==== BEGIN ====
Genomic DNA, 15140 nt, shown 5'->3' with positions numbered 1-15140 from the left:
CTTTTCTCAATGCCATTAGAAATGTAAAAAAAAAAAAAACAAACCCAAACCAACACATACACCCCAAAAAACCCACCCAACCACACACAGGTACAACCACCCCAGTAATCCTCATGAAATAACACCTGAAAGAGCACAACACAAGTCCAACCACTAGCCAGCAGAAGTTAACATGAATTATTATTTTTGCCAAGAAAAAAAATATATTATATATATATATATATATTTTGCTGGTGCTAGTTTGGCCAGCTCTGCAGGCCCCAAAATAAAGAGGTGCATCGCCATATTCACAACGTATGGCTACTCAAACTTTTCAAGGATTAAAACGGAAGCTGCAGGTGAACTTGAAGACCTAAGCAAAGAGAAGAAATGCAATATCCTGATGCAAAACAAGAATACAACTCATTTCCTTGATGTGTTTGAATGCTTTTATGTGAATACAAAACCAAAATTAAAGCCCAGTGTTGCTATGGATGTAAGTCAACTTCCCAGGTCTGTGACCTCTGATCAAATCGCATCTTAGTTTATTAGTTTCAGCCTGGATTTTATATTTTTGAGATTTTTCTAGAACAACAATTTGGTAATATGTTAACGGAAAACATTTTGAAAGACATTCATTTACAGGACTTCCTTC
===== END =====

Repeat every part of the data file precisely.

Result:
Genomic DNA, 15140 nt, shown 5'->3' with positions numbered 1-15140 from the left:
CTTTTCTCAATGCCATTAGAAATGTAAAAAAAAAAAAAACAAACCCAAACCAACACATACACCCCAAAAAACCCACCCAACCACACACAGGTACAACCACCCCAGTAATCCTCATGAAATAACACCTGAAAGAGCACAACACAAGTCCAACCACTAGCCAGCAGAAGTTAACATGAATTATTATTTTTGCCAAGAAAAAAAATATATTATATATATATATATATATTTTGCTGGTGCTAGTTTGGCCAGCTCTGCAGGCCCCAAAATAAAGAGGTGCATCGCCATATTCACAACGTATGGCTACTCAAACTTTTCAAGGATTAAAACGGAAGCTGCAGGTGAACTTGAAGACCTAAGCAAAGAGAAGAAATGCAATATCCTGATGCAAAACAAGAATACAACTCATTTCCTTGATGTGTTTGAATGCTTTTATGTGAATACAAAACCAAAATTAAAGCCCAGTGTTGCTATGGATGTAAGTCAACTTCCCAGGTCTGTGACCTCTGATCAAATCGCATCTTAGTTTATTAGTTTCAGCCTGGATTTTATATTTTTGAGATTTTTCTAGAACAACAATTTGGTAATATGTTAACGGAAAACATTTTGAAAGACATTCATTTACAGGACTTCCTTC